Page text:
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QNAP TS-251D NAS Review

by Lyle Smith
QNAP TS-251D Promo 1

The QNAP TS-251D is an entry-level 2-bay NAS  that targets home users looking to set up a multimedia entertainment solution (4K media transcoding and streaming) and those who just need a device to secure their data via their own personal cloud. Released back in January, the QNAP NAS comes in two models: TS-251D-4G and TS-251D-2G. Though the 2G ships with 2GB of RAM and the 4G with 4GB, they both can be expanded to a maximum of 8GB using the two DIMM slots.

The QNAP TS-251D is an entry-level 2-bay NAS  that targets home users looking to set up a multimedia entertainment solution (4K media transcoding and streaming) and those who just need a device to secure their data via their own personal cloud. Released back in January, the QNAP NAS comes in two models: TS-251D-4G and TS-251D-2G. Though the 2G ships with 2GB of RAM and the 4G with 4GB, they both can be expanded to a maximum of 8GB using the two DIMM slots.

QNAP TS-251D Promo 1

Overall, the TS-251D is another familiar release from QNAP (which is a good thing), with specs and features you normally find with their consumer-grade NAS solutions. As such, it comes with an Intel Celeron J4005 dual-core 2.0GHz processor (with burst up to 2.7 GHz), up to 8GB of DDR4 RAM as we mentioned above, one 1-Gigabit LAN port, and supports both 2.5/3.5-inch HDDs and SSDs. It also comes equipped with two USB 3.0 ports, three USB 2.0 ports, an HDMI port, and a GbE RJ45 Ethernet port. It also comes with QNAP’s USB One Touch Copy button, which copies data from a USB device to the NAS and vice versa.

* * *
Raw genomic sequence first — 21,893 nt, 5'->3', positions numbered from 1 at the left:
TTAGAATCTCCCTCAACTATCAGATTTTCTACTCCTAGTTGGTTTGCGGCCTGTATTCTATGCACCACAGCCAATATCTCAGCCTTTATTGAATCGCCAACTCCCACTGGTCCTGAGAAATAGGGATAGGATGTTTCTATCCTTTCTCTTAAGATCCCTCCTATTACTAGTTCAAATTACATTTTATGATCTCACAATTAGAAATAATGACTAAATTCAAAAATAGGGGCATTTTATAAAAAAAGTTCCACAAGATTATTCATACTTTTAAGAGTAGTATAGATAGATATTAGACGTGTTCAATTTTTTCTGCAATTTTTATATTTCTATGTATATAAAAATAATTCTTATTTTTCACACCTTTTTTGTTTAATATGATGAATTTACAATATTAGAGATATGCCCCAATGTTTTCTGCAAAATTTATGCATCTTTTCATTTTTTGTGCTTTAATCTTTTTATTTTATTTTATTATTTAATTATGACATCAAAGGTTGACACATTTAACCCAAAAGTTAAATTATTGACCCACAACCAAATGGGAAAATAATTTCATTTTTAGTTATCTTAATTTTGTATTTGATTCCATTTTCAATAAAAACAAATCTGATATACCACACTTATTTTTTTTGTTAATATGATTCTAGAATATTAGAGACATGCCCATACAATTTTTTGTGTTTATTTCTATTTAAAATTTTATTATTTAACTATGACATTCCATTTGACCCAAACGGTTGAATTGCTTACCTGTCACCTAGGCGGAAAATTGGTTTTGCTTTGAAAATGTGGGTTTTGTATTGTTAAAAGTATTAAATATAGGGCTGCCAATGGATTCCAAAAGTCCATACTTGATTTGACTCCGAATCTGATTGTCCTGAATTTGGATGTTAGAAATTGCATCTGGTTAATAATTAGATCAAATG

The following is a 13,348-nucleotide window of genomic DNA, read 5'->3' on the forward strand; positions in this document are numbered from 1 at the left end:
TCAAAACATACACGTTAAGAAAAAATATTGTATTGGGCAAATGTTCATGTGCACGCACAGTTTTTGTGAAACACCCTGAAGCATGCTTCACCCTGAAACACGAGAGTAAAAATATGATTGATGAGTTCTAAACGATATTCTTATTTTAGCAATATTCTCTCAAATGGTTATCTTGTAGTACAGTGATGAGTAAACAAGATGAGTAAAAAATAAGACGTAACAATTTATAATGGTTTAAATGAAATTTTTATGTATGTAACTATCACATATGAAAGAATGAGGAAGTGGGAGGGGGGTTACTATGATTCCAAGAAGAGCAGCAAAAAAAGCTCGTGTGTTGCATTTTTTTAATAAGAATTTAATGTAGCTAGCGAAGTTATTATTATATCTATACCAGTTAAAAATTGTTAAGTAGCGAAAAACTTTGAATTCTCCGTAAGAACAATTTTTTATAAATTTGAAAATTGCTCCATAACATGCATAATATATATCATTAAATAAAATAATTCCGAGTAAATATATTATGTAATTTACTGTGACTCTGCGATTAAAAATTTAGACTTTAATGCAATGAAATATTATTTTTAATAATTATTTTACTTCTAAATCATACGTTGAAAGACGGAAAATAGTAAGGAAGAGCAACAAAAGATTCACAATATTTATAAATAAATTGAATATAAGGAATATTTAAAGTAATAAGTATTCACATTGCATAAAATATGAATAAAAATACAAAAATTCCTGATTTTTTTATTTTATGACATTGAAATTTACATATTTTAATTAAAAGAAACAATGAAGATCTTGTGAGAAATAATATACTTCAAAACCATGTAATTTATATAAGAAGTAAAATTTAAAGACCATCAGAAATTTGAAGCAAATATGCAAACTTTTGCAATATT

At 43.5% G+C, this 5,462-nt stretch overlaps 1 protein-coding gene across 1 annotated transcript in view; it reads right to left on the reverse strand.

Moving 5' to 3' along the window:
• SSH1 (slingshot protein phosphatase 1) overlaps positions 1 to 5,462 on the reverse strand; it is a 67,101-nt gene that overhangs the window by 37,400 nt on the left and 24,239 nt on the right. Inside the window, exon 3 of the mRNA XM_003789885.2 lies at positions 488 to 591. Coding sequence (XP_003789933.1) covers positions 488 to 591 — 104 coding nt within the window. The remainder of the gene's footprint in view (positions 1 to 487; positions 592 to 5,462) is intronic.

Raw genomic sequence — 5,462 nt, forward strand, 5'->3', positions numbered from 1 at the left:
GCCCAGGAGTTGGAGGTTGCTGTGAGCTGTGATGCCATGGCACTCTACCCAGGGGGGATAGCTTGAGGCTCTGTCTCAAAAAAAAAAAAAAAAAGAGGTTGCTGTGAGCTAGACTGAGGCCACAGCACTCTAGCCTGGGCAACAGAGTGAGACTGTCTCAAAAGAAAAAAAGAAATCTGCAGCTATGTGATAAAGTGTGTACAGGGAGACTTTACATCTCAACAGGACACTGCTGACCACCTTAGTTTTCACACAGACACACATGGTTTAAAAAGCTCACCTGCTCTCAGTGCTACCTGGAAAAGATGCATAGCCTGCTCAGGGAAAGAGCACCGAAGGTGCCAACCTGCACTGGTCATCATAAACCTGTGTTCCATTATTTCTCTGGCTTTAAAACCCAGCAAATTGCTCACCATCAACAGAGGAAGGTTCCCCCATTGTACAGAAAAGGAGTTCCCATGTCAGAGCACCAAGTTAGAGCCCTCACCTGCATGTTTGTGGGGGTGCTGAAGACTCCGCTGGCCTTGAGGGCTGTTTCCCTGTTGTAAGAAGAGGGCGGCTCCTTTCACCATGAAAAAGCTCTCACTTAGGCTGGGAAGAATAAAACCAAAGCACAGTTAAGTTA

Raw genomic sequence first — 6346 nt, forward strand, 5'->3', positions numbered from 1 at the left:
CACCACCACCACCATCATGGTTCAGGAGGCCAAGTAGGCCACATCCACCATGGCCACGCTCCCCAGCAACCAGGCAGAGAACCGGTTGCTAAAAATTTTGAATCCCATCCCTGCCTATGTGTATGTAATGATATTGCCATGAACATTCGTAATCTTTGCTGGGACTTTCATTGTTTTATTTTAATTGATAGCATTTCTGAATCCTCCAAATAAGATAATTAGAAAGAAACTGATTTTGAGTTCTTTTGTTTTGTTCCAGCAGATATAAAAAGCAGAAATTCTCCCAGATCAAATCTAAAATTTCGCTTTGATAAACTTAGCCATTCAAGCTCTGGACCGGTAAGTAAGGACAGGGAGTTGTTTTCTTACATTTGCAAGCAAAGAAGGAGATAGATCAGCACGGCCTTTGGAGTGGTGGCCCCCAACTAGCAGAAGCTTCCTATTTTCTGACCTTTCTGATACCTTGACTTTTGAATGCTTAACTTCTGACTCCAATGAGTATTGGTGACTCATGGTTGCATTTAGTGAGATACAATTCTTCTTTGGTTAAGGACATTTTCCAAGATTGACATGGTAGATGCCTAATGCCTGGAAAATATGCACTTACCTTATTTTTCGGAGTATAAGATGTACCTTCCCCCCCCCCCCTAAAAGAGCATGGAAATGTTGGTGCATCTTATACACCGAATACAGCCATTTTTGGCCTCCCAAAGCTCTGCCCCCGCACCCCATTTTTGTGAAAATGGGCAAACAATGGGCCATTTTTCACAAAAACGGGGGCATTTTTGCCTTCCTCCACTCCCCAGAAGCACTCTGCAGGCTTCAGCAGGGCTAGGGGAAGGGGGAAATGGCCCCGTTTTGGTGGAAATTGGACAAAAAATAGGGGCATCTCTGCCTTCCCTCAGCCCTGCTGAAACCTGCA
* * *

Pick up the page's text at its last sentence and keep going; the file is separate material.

The PCIe expansion is the most important component of the NAS, as it allows users to add some flexibility to to the NAS and expand of its functionality. With it, users can add a QNAP QXG – 10GbE/5GbE network expansion card for a high-speed network environment; an M.2 SSD for caching; a compatible wireless adapter; or a USB 3.1 Gen 2 (10Gbps) card for speedy file transmission.

QNAP TS-251D Promo 2

Like all QNAP devices, the TS-251D also features Intel AES-NI 256 hardware-accelerated encryption and snapshot support, the latter which allows for quick recovery of data when files accidentally get deleted, modified or altered due to a ransomware attack. Moreover, QuMagie, the company’s smart AI photo management application, groups similar photos together in albums using the technology’s integrated AI image recognition. This is certainly ideal for those who will be using the TS-251D as a file management system for all their media.

Backed by a 5-year warranty, the TS-251D starts at around $360 (currently on Amazon). Our model is outfitted with two 14TB WD Red HDDs and 4GB of DDR4 RAM.

QNAP TS-251D Specifications

Model TS-251D-4G TS-251D-2G
CPU Intel Celeron J4005 dual-core 2.0 GHz processor (burst up to 2.7 GHz)
CPU Architecture 64-bit x86
Graphic Processors Intel HD Graphics 600
Floating Point Unit  Yes
Encryption Engine  (AES-NI)
Hardware-accelerated Transcoding  Yes
System Memory 4GB SO-DIMM DDR4 (1 x 4GB) 2GB SO-DIMM DDR4 (1 x 2GB)
Maximum Memory 8 GB (2 x 4GB)
Memory Slot 2 x SO-DIMM DDR4
For dual-DIMM configuration, you must use a pair of identical DDR4 modules.
Flash Memory 4GB (Dual boot OS protection)
Drive Bay 2 x 3.5-inch SATA 6Gb/s, 3Gb/s
Drive Compatibility 3.5-inch SATA hard disk drives
2.5-inch SATA hard disk drives
2.5-inch SATA solid-state drives
Hot-swappable  Yes
M.2 SSD Slot Optional via a QM2 PCIe adapter
SSD Cache Acceleration Support  Yes
Gigabit Ethernet Port (RJ45) 1
5 Gigabit Ethernet Port Expandable with an optional PCIe adapter
10 Gigabit Ethernet Port Expandable with an optional PCIe adapter
Jumbo Frame Yes
PCIe Slot Slot 1: PCIe Gen 2 x4